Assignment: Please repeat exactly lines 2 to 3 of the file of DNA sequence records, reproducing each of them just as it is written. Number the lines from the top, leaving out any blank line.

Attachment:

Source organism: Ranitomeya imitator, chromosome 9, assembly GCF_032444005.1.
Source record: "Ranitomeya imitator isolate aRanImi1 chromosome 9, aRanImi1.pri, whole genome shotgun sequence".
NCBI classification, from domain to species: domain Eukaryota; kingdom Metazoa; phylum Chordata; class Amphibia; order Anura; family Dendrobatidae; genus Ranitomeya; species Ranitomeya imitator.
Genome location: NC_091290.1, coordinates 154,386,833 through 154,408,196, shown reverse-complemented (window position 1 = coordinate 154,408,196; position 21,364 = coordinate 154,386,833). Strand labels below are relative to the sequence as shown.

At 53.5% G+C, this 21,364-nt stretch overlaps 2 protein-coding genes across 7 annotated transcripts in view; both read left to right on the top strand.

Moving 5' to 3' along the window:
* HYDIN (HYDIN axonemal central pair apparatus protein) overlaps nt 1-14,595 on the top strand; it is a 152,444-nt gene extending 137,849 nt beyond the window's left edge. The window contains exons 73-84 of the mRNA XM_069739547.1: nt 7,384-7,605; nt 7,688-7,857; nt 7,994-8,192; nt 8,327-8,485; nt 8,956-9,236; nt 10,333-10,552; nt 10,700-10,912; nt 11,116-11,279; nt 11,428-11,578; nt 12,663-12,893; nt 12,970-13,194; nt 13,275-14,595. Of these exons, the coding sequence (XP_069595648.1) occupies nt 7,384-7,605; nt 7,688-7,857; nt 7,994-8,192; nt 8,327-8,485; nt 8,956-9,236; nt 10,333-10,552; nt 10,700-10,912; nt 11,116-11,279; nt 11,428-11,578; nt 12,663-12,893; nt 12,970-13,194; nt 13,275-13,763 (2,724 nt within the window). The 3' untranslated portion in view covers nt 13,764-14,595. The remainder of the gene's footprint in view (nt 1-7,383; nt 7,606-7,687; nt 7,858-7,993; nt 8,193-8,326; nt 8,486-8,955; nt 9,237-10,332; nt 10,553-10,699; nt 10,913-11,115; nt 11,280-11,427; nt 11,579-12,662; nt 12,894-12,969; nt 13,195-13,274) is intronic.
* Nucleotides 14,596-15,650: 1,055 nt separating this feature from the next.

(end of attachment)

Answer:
Source record: "Ranitomeya imitator isolate aRanImi1 chromosome 9, aRanImi1.pri, whole genome shotgun sequence".
NCBI classification, from domain to species: domain Eukaryota; kingdom Metazoa; phylum Chordata; class Amphibia; order Anura; family Dendrobatidae; genus Ranitomeya; species Ranitomeya imitator.